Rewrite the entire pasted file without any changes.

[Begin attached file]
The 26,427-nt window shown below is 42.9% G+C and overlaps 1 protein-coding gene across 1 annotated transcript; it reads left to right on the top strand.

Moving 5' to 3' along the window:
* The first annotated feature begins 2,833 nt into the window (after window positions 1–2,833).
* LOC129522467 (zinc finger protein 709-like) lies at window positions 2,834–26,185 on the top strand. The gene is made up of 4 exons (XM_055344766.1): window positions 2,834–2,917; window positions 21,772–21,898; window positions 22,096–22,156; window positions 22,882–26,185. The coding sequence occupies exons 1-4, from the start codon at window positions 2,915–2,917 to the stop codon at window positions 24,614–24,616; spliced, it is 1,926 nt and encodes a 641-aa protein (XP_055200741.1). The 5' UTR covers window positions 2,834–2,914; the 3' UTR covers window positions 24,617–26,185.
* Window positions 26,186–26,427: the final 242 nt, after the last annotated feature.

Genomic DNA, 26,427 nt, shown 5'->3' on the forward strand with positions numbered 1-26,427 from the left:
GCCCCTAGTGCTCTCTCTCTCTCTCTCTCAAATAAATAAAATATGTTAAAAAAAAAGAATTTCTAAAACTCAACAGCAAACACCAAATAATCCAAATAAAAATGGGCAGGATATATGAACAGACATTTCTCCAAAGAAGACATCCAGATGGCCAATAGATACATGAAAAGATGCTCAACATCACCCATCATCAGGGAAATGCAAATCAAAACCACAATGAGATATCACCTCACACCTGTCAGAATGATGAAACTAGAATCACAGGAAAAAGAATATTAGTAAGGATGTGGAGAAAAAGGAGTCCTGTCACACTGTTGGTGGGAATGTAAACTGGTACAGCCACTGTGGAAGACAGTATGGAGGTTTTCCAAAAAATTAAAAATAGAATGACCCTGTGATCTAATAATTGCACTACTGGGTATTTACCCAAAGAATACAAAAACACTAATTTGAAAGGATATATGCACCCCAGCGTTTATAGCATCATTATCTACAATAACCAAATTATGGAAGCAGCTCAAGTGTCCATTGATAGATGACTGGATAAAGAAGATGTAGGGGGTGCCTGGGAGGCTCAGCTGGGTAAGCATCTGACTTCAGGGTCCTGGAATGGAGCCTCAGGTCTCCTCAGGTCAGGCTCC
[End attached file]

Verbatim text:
The 26,427-nt window shown below is 42.9% G+C and overlaps 1 protein-coding gene across 1 annotated transcript; it reads left to right on the top strand.

Moving 5' to 3' along the window:
* The first annotated feature begins 2,833 nt into the window (after window positions 1–2,833).
* LOC129522467 (zinc finger protein 709-like) lies at window positions 2,834–26,185 on the top strand. The gene is made up of 4 exons (XM_055344766.1): window positions 2,834–2,917; window positions 21,772–21,898; window positions 22,096–22,156; window positions 22,882–26,185. The coding sequence occupies exons 1-4, from the start codon at window positions 2,915–2,917 to the stop codon at window positions 24,614–24,616; spliced, it is 1,926 nt and encodes a 641-aa protein (XP_055200741.1). The 5' UTR covers window positions 2,834–2,914; the 3' UTR covers window positions 24,617–26,185.
* Window positions 26,186–26,427: the final 242 nt, after the last annotated feature.

Genomic DNA, 26,427 nt, shown 5'->3' on the forward strand with positions numbered 1-26,427 from the left:
GCCCCTAGTGCTCTCTCTCTCTCTCTCTCAAATAAATAAAATATGTTAAAAAAAAAGAATTTCTAAAACTCAACAGCAAACACCAAATAATCCAAATAAAAATGGGCAGGATATATGAACAGACATTTCTCCAAAGAAGACATCCAGATGGCCAATAGATACATGAAAAGATGCTCAACATCACCCATCATCAGGGAAATGCAAATCAAAACCACAATGAGATATCACCTCACACCTGTCAGAATGATGAAACTAGAATCACAGGAAAAAGAATATTAGTAAGGATGTGGAGAAAAAGGAGTCCTGTCACACTGTTGGTGGGAATGTAAACTGGTACAGCCACTGTGGAAGACAGTATGGAGGTTTTCCAAAAAATTAAAAATAGAATGACCCTGTGATCTAATAATTGCACTACTGGGTATTTACCCAAAGAATACAAAAACACTAATTTGAAAGGATATATGCACCCCAGCGTTTATAGCATCATTATCTACAATAACCAAATTATGGAAGCAGCTCAAGTGTCCATTGATAGATGACTGGATAAAGAAGATGTAGGGGGTGCCTGGGAGGCTCAGCTGGGTAAGCATCTGACTTCAGGGTCCTGGAATGGAGCCTCAGGTCTCCTCAGGTCAGGCTCC